The Next Step—Population Health Care Management

For the last couple of years, much of the population health market has been focused on data aggregation and analysis. Those are both big pieces; organizations absolutely need to have most of their necessary data together, and they need to have proper analysis on top of that in order to do anything useful with the information.

But now, the market is realizing that it needs more of the next step: the care management piece. There is some adoption, but there is not widespread adoption. However, there are some vendors out there, such as Enli, whose care management piece is their bread and butter. A lot of the other players in this space have either a newly developed platform or a limited adoption of it. The market is moving in the direction of care management, but it is still very much emerging.

Our recent Population Health Care Management 2019 report takes a closer look at what is happening in this space.

A Quality Longitudinal Record

Within care management, there are a few different facets that we wanted to dive into. One is the quality of the longitudinal record. We wanted to know whether these records provided actionable insights for their care managers. When done right, these records show the whole story of a patient and not just what is happening in the moment. For example, a patient could have a high A1c test result. However, if the provider only sees that one data point, is that result necessarily good or bad? If there is a longitudinal record that shows that this patient has a high A1c result, but it is down from where it was three months ago, then the real story is that the patient is actually showing some progress.

longitudinal record vs provides actionable insights

Care Gaps

We also asked providers about the vendors’ abilities to help close care gaps. Closing care gaps is a big deal because health systems must hit a certain percentage in order to meet the quality metrics that CMS requires. There are two ways to approach closing these gaps. One way is to get the information in front of the doctor when they're seeing the patient; that’s the most dominantly used way. The other way is to put the information with the care managers so that they are aware of what gaps there are. The care managers can then potentially reach out to someone to notify them of needed exams or procedures.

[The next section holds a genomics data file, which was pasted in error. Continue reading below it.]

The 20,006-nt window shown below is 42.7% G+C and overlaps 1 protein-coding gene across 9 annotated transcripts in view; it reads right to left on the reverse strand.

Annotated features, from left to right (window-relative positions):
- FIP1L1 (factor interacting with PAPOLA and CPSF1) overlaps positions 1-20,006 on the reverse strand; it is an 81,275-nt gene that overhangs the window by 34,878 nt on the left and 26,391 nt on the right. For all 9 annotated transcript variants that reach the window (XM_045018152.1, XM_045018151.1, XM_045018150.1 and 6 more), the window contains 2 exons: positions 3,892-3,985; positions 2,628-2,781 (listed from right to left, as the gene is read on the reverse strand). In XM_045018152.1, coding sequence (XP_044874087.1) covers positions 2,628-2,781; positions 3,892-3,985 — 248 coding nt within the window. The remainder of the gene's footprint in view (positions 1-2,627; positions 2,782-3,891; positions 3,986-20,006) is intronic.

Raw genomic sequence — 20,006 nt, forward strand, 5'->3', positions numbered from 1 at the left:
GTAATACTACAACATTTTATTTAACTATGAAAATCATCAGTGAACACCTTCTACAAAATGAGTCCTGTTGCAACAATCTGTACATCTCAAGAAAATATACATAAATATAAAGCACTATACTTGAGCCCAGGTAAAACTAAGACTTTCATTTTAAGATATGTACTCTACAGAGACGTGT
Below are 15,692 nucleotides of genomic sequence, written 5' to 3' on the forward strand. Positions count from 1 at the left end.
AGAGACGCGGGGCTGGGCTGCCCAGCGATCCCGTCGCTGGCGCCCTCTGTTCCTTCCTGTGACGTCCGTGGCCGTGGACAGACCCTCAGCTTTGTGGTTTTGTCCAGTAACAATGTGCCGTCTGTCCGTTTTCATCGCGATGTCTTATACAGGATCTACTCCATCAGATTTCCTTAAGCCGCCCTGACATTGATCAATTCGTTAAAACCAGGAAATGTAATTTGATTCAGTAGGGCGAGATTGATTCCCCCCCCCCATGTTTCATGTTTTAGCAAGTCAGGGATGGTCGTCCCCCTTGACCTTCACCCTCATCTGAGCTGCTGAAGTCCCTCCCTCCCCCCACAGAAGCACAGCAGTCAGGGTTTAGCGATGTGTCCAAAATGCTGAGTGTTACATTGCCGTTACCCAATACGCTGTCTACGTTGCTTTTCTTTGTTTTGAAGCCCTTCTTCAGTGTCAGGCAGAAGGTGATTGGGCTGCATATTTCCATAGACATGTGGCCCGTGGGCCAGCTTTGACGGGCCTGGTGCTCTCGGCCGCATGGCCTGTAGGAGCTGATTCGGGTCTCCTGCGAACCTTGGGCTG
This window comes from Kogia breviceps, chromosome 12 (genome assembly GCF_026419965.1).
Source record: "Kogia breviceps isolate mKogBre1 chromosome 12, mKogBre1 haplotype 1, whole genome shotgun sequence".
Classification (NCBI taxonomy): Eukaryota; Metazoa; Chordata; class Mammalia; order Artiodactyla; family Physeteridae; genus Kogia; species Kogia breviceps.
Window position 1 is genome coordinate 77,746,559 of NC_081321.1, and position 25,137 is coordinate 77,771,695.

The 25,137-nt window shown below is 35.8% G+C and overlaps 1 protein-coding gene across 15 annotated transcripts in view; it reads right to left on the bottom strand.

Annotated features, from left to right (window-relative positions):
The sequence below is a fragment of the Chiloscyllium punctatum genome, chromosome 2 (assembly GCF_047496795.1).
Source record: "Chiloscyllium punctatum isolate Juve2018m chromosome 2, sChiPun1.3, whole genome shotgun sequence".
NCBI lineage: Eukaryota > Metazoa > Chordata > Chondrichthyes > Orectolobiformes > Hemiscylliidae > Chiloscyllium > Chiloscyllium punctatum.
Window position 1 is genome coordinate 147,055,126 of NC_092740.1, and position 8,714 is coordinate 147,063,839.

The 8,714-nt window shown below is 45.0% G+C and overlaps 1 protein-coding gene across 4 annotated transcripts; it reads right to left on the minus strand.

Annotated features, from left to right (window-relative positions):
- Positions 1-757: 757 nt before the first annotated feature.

Social Determinants of Health

Another big movement in the industry right now surrounds social determinants of health (SDoH). We had a lot of questions about the current state of SDoH capabilities for care management tools for population health. In the context of care management, what is being done with social determinants? Who's doing what? Are they bringing in the data? Are they doing that through assessments? Are they making a difference with it? It is intriguing to see that people are really interested in this area, but right now, despite all the buzz, there's not a lot happening. The biggest place we see that happening is in states that are doing Medicaid reform.

To learn more about the current and specific capabilities of each of the vendors in each of the areas, I recommend reading the full report.

What’s Next?

It is interesting to see that the list of vendors in this report is only about half of what we normally see in a population health report. Only two of the vendors—Enli and Epic—have tools that are fully rated. Then we have vendors like Arcadia and Innovaccer that have pretty new platforms, and their customers are really happy.

That being said, I think we will start to see greater adoption of care management modules in population health tools. Aggregating and analyzing data will only get you so far in value-based care. Much of that has to do with the goals of the health systems that are using population health tools. Maybe one system’s goal is to reduce their ED utilization in order to cut costs. Or, in another organization, the focus might be on reducing readmissions. How do you tackle these goals? A lot of the work can be done through care management.

One key thing that this report shows is that we need the EMR vendors to improve because providers are already looking to their EMR vendors for these tools. We know that some people are going that way because they've already invested in their EMR vendor and have little interest in adding a third-party tool. Population health care management needs the EMR vendors to step up their game in order to provide a better experience. The other thing that makes me excited about our findings is that those people that aren't in this report can step up their game for next year. We need them too.




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